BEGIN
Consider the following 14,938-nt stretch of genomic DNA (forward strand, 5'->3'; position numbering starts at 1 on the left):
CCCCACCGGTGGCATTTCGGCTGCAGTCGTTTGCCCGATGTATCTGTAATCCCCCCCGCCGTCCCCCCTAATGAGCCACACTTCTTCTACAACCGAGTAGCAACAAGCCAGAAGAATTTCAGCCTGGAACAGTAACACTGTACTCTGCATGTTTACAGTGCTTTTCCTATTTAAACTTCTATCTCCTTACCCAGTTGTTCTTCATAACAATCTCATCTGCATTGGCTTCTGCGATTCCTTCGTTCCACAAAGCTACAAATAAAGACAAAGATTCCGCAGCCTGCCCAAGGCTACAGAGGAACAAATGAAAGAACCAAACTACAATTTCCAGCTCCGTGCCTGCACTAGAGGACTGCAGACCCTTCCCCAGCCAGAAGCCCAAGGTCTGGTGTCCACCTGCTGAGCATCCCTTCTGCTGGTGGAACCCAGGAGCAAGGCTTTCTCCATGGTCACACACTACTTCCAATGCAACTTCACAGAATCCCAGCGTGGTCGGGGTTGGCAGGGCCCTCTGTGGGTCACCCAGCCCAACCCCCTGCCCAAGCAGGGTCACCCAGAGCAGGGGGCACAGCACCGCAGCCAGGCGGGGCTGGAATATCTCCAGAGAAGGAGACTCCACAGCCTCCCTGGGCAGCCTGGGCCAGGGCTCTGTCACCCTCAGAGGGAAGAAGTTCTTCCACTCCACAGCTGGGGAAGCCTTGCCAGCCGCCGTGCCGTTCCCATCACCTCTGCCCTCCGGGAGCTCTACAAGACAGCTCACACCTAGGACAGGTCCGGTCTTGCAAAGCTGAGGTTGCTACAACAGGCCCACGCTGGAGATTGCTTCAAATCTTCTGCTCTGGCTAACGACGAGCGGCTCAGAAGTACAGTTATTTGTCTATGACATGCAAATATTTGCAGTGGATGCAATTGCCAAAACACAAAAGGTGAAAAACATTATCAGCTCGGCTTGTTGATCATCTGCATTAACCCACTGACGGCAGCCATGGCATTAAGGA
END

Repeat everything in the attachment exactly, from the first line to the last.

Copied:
Consider the following 14,938-nt stretch of genomic DNA (forward strand, 5'->3'; position numbering starts at 1 on the left):
CCCCACCGGTGGCATTTCGGCTGCAGTCGTTTGCCCGATGTATCTGTAATCCCCCCCGCCGTCCCCCCTAATGAGCCACACTTCTTCTACAACCGAGTAGCAACAAGCCAGAAGAATTTCAGCCTGGAACAGTAACACTGTACTCTGCATGTTTACAGTGCTTTTCCTATTTAAACTTCTATCTCCTTACCCAGTTGTTCTTCATAACAATCTCATCTGCATTGGCTTCTGCGATTCCTTCGTTCCACAAAGCTACAAATAAAGACAAAGATTCCGCAGCCTGCCCAAGGCTACAGAGGAACAAATGAAAGAACCAAACTACAATTTCCAGCTCCGTGCCTGCACTAGAGGACTGCAGACCCTTCCCCAGCCAGAAGCCCAAGGTCTGGTGTCCACCTGCTGAGCATCCCTTCTGCTGGTGGAACCCAGGAGCAAGGCTTTCTCCATGGTCACACACTACTTCCAATGCAACTTCACAGAATCCCAGCGTGGTCGGGGTTGGCAGGGCCCTCTGTGGGTCACCCAGCCCAACCCCCTGCCCAAGCAGGGTCACCCAGAGCAGGGGGCACAGCACCGCAGCCAGGCGGGGCTGGAATATCTCCAGAGAAGGAGACTCCACAGCCTCCCTGGGCAGCCTGGGCCAGGGCTCTGTCACCCTCAGAGGGAAGAAGTTCTTCCACTCCACAGCTGGGGAAGCCTTGCCAGCCGCCGTGCCGTTCCCATCACCTCTGCCCTCCGGGAGCTCTACAAGACAGCTCACACCTAGGACAGGTCCGGTCTTGCAAAGCTGAGGTTGCTACAACAGGCCCACGCTGGAGATTGCTTCAAATCTTCTGCTCTGGCTAACGACGAGCGGCTCAGAAGTACAGTTATTTGTCTATGACATGCAAATATTTGCAGTGGATGCAATTGCCAAAACACAAAAGGTGAAAAACATTATCAGCTCGGCTTGTTGATCATCTGCATTAACCCACTGACGGCAGCCATGGCATTAAGGA